The reason I’ve been able to move forward so quickly is, I think, through acceptance. It was one of the goals I wanted to implement this year and it’s something that’s helped me see things with incredible clarity. I look back on the last few years and see so clearly that I was settling; on the surface, going through the motions of what one would assume to be a relatively typical life, yet on the inside, wishing every day for things to be that little bit different. Wishing I didn’t have to worry, or second-guess. Wishing I didn’t have to wonder about what was being said behind my back. Wishing for contentment, security, and genuine happiness. Wishing for compatibility. Wishing for the feeling of dread in the pit of my stomach to go away, and wishing that the stuff of fairytales existed in the real world. Wishing I didn’t have to wish so much. Looking back, I know without any shadow of a doubt that that ongoing feeling of discontent was a sign from the universe, and I’ve learned that if something feels wrong, it probably is, and no matter how much you overlook it, go along with a pretense or invest in endeavours to fix it, if you are on the wrong path, something spectacularly catastrophic will happen to open your eyes, and force you onto the right one. It’s happened before, and as a result, it made it that much easier to recognise this time around. I’m genuinely grateful for things taking the direction they did, because they led me to what currently feels like the best chapter of my entire life. And when you know in your heart that things genuinely happen for a reason, that things weren’t right, and that the only thing you can control is the here and now… it makes getting on with the future that much easier. Another goal of mine this year was not to waste any time. So why not choose action? Why not grab hold of opportunities life throws your way and have faith that they could be amazing? I can understand holding onto the past if you’ve lost something that was. But when it was something ultimately uncertain and at times, destructive, why not allow yourself close the door behind you and step into a brighter future just because it may not be the social norm?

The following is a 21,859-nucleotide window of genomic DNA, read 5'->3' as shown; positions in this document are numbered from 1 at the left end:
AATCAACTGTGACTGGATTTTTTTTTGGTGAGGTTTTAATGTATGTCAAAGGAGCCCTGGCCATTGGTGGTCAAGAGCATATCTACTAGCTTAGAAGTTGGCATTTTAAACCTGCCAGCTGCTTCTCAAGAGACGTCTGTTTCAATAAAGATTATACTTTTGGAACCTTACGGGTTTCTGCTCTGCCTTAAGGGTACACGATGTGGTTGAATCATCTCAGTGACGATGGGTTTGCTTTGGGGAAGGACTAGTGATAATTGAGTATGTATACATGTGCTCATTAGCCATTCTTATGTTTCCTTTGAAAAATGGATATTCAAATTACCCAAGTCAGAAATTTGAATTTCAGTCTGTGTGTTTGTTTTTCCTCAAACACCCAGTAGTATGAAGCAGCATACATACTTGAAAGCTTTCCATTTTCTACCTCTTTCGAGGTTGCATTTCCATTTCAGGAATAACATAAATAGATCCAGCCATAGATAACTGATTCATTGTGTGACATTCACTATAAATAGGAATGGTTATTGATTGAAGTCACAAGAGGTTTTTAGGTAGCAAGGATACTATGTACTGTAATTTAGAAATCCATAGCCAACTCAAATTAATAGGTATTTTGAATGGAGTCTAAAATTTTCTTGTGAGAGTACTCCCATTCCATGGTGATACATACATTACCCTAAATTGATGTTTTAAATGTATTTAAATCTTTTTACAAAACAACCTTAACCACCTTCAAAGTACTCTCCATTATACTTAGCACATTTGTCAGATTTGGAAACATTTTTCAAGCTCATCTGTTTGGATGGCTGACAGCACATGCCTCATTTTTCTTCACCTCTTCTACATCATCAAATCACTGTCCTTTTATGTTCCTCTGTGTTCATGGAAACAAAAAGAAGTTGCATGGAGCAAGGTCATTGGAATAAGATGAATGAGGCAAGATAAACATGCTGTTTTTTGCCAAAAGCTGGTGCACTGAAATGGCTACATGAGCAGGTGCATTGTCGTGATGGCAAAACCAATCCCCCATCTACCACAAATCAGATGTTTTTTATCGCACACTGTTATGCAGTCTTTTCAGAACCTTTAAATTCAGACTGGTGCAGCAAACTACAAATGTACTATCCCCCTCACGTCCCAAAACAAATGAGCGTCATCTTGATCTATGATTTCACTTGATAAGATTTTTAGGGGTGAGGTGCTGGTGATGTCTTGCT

There will always be people who’ll judge. There will always be societal pressure to do things a certain way, and there will always be questions, rumours or misunderstandings. There will always be people who will define you by your past actions, but at the end of the day, only you know your true heart, and the person you are today. The past will always be there, but it cannot be changed. The only thing any of us can ultimately control is our life from this point on. So why not leave history where it belongs, make the most of our time, and focus on a better future? If you’re making the right choices for you, gossip and judgment can’t really hold that much weight at all.